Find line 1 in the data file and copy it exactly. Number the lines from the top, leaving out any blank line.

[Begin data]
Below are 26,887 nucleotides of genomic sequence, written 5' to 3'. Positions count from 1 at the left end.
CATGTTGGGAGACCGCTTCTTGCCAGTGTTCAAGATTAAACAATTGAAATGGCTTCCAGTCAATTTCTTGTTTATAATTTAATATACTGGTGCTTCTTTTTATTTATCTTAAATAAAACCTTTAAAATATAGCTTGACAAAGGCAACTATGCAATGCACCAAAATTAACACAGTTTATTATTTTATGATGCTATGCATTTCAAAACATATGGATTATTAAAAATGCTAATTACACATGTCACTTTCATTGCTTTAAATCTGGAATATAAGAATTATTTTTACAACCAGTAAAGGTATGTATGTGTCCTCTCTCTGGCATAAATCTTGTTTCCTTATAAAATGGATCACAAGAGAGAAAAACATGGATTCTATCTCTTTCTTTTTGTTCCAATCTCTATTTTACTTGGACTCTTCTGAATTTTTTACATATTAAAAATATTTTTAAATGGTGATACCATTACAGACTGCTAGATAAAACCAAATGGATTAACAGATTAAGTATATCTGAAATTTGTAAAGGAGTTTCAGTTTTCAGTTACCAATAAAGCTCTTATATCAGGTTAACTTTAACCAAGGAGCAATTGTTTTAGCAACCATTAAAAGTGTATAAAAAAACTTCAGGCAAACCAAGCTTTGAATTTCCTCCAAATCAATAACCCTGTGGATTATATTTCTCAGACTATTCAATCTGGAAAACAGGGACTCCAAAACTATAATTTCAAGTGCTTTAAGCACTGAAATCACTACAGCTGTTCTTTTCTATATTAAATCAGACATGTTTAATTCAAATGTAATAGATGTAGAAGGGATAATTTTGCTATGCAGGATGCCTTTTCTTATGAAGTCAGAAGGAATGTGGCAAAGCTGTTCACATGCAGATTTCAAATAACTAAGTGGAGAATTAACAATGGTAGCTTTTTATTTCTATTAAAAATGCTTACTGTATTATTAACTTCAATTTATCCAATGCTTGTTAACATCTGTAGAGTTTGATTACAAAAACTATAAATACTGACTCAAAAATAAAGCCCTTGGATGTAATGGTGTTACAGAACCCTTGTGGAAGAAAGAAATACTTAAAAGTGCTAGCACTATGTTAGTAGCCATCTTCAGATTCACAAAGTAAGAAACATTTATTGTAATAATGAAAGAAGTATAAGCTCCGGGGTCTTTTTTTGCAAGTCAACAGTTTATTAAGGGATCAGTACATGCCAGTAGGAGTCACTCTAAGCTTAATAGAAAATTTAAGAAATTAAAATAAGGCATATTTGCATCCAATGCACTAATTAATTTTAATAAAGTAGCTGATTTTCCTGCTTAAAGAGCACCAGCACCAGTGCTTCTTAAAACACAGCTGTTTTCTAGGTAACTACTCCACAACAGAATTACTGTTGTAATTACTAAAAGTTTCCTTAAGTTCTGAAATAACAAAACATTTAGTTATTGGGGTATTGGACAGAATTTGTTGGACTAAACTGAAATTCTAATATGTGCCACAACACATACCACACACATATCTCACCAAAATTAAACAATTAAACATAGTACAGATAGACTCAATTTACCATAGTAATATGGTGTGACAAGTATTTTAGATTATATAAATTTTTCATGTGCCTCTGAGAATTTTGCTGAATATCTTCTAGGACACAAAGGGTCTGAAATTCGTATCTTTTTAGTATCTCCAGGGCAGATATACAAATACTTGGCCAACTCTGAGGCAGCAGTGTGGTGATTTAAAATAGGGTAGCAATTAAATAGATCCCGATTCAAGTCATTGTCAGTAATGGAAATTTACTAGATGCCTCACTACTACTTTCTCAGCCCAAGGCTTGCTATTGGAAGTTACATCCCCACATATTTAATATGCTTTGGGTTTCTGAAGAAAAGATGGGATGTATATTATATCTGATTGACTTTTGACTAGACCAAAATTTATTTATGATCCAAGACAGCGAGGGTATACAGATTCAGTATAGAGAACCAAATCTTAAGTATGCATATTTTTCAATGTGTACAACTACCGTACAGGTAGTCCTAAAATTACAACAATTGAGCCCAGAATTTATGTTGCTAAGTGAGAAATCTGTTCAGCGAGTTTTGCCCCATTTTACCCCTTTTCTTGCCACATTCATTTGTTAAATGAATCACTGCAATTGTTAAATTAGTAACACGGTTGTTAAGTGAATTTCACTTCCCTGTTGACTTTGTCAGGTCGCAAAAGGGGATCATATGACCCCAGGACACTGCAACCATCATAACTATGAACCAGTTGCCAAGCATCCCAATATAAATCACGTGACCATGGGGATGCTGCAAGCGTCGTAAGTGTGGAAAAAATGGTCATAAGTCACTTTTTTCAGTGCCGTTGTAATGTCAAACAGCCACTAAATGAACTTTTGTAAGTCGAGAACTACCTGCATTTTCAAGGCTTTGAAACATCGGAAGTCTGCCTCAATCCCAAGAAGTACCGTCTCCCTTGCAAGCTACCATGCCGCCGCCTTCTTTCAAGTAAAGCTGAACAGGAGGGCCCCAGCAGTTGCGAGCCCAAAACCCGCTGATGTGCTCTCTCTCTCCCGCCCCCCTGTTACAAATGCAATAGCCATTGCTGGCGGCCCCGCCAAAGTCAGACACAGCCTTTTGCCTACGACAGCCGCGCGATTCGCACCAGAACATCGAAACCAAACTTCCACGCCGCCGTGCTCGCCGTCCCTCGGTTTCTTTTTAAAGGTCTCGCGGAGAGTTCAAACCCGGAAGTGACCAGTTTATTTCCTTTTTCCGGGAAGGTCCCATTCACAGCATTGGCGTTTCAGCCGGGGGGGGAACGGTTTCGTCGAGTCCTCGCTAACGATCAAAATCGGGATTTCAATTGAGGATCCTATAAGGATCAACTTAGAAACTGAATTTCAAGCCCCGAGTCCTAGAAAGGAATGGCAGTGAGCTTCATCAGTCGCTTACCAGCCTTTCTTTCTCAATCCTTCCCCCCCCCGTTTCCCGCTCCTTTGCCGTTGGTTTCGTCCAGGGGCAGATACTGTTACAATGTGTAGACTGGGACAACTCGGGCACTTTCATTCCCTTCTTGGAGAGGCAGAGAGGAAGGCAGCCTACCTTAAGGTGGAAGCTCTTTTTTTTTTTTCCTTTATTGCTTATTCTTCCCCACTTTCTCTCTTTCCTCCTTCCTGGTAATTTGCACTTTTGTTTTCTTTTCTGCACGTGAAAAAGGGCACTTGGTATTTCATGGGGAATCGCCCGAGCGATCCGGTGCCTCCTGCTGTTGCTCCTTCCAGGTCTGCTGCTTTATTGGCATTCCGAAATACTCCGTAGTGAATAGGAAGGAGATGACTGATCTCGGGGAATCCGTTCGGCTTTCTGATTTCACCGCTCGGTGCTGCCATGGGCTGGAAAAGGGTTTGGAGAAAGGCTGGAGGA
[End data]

Below are 26,887 nucleotides of genomic sequence, written 5' to 3'. Positions count from 1 at the left end.